Industrial Goods and Services

September 10, 2013

Dental School Facility Construction

Single prime design delivery system for construction of a new dental school facility associated with a University. University made claim against the architect alleging design errors relating to structural steel; Life Safety Code violations; non-insulated pipe failures;  failure to properly staff project; failure to perform contract administration duties; lost value engineering opportunities; and project delay. Total asserted value of the claim exceeded available design professional insurance.

 …

September 4, 2013

Dental School Facility Construction

Single prime design delivery system for construction of a new dental school facility associated with a University. University made claim against the architect alleging design errors relating to structural steel; Life Safety Code violations; non-insulated pipe failures;  failure to properly staff project; failure to perform contract administration duties; lost value engineering opportunities; and project delay. Total asserted value of the claim exceeded available design professional insurance.

 …

May 21, 2013

Claim Scenario – Structural Engineer: Condo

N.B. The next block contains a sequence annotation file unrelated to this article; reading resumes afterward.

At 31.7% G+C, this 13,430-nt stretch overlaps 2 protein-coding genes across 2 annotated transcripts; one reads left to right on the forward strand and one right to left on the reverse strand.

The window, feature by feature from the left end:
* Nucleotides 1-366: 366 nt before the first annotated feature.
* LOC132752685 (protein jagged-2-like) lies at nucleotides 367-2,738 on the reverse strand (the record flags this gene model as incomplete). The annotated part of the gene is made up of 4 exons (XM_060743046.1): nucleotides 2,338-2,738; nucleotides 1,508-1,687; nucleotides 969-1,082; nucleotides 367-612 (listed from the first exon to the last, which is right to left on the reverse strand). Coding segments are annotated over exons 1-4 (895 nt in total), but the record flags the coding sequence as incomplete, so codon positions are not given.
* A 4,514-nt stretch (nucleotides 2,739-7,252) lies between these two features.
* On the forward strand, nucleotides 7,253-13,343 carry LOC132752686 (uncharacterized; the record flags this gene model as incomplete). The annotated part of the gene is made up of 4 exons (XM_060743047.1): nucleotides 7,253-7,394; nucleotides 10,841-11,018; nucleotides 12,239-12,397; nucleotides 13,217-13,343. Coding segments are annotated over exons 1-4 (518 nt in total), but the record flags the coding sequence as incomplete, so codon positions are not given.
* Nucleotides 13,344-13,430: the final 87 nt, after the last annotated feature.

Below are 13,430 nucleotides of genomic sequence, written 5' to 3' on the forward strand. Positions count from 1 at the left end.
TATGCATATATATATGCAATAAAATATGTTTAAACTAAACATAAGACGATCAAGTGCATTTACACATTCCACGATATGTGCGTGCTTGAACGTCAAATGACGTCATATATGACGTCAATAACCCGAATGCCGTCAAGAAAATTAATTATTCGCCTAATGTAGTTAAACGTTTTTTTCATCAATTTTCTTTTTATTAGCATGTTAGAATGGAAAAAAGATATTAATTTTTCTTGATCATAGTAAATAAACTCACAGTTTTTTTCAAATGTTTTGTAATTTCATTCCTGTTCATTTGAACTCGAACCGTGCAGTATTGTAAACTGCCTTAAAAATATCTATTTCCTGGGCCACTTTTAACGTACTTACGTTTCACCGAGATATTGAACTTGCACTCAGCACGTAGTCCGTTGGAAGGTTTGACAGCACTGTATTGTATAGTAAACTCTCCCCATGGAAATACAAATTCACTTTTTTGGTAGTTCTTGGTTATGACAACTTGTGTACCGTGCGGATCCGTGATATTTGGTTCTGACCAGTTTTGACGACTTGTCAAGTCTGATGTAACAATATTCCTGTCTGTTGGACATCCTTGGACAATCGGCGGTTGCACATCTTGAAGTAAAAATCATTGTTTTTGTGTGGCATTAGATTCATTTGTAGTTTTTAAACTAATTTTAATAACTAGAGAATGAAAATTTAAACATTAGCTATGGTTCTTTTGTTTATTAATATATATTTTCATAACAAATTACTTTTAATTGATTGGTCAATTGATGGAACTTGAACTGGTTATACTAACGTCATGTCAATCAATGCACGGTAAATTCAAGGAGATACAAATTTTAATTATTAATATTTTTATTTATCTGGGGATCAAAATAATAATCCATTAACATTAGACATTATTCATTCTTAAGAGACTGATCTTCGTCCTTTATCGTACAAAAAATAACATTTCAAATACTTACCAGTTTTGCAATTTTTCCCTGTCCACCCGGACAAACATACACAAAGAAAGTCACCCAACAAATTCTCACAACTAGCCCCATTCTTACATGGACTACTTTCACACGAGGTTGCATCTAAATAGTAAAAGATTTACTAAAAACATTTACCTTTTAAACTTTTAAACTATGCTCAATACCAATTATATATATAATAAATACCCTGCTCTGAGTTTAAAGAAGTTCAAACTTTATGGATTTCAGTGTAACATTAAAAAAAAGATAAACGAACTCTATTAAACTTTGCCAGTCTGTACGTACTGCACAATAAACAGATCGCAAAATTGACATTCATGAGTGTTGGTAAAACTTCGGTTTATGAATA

Facts: Insured provided structural engineering services in connection with a structural podium, which was to support a 4 story wood frame condo. Insured contracted directly with the developer/GC. The insured discovered that there were beams, which were undersized in the structure.

Claim against the insured: Initially it was believed that beams were undersized and needed to be redesigned. During the investigation process, it was discovered that there were several other issues requiring remediation. Initial repair estimate was approximately $60,000.

Other remediation issues: loss of parking spaces, beams were too shallow as compared to the original design

Defenses: None, the insured admitted liability, including an agreement to redesign. It was hard to argue that they were not solely liable for the issued involving the shear reinforcement for the columns.